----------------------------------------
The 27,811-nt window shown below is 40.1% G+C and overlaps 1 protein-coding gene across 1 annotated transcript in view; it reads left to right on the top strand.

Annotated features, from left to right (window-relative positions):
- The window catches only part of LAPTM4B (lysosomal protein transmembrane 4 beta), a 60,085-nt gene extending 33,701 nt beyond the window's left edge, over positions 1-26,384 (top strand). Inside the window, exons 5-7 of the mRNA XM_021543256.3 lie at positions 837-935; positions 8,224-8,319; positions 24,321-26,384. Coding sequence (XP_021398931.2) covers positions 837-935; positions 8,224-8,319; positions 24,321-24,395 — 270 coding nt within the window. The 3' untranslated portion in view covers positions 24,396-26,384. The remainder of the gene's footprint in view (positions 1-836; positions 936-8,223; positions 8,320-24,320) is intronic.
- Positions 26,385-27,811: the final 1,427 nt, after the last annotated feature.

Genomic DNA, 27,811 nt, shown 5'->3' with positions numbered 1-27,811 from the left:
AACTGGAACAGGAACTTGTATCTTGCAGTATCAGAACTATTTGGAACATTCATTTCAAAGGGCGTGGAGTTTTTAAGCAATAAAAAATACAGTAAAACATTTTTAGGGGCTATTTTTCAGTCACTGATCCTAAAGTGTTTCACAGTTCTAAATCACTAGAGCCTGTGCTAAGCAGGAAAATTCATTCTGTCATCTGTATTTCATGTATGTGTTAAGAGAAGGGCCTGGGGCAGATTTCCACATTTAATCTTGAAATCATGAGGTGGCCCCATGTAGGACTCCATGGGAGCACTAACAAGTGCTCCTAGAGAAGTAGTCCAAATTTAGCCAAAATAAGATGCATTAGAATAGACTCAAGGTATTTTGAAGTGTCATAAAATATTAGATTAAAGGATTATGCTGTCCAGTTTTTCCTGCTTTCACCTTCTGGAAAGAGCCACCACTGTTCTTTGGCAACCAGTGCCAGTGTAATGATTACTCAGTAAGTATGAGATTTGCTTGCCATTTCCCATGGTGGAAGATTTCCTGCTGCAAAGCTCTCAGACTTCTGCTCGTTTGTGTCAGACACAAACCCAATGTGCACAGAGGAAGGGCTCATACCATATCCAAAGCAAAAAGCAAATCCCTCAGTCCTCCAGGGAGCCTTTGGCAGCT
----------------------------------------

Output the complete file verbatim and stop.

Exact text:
The 27,811-nt window shown below is 40.1% G+C and overlaps 1 protein-coding gene across 1 annotated transcript in view; it reads left to right on the top strand.

Annotated features, from left to right (window-relative positions):
- The window catches only part of LAPTM4B (lysosomal protein transmembrane 4 beta), a 60,085-nt gene extending 33,701 nt beyond the window's left edge, over positions 1-26,384 (top strand). Inside the window, exons 5-7 of the mRNA XM_021543256.3 lie at positions 837-935; positions 8,224-8,319; positions 24,321-26,384. Coding sequence (XP_021398931.2) covers positions 837-935; positions 8,224-8,319; positions 24,321-24,395 — 270 coding nt within the window. The 3' untranslated portion in view covers positions 24,396-26,384. The remainder of the gene's footprint in view (positions 1-836; positions 936-8,223; positions 8,320-24,320) is intronic.
- Positions 26,385-27,811: the final 1,427 nt, after the last annotated feature.

Genomic DNA, 27,811 nt, shown 5'->3' with positions numbered 1-27,811 from the left:
AACTGGAACAGGAACTTGTATCTTGCAGTATCAGAACTATTTGGAACATTCATTTCAAAGGGCGTGGAGTTTTTAAGCAATAAAAAATACAGTAAAACATTTTTAGGGGCTATTTTTCAGTCACTGATCCTAAAGTGTTTCACAGTTCTAAATCACTAGAGCCTGTGCTAAGCAGGAAAATTCATTCTGTCATCTGTATTTCATGTATGTGTTAAGAGAAGGGCCTGGGGCAGATTTCCACATTTAATCTTGAAATCATGAGGTGGCCCCATGTAGGACTCCATGGGAGCACTAACAAGTGCTCCTAGAGAAGTAGTCCAAATTTAGCCAAAATAAGATGCATTAGAATAGACTCAAGGTATTTTGAAGTGTCATAAAATATTAGATTAAAGGATTATGCTGTCCAGTTTTTCCTGCTTTCACCTTCTGGAAAGAGCCACCACTGTTCTTTGGCAACCAGTGCCAGTGTAATGATTACTCAGTAAGTATGAGATTTGCTTGCCATTTCCCATGGTGGAAGATTTCCTGCTGCAAAGCTCTCAGACTTCTGCTCGTTTGTGTCAGACACAAACCCAATGTGCACAGAGGAAGGGCTCATACCATATCCAAAGCAAAAAGCAAATCCCTCAGTCCTCCAGGGAGCCTTTGGCAGCT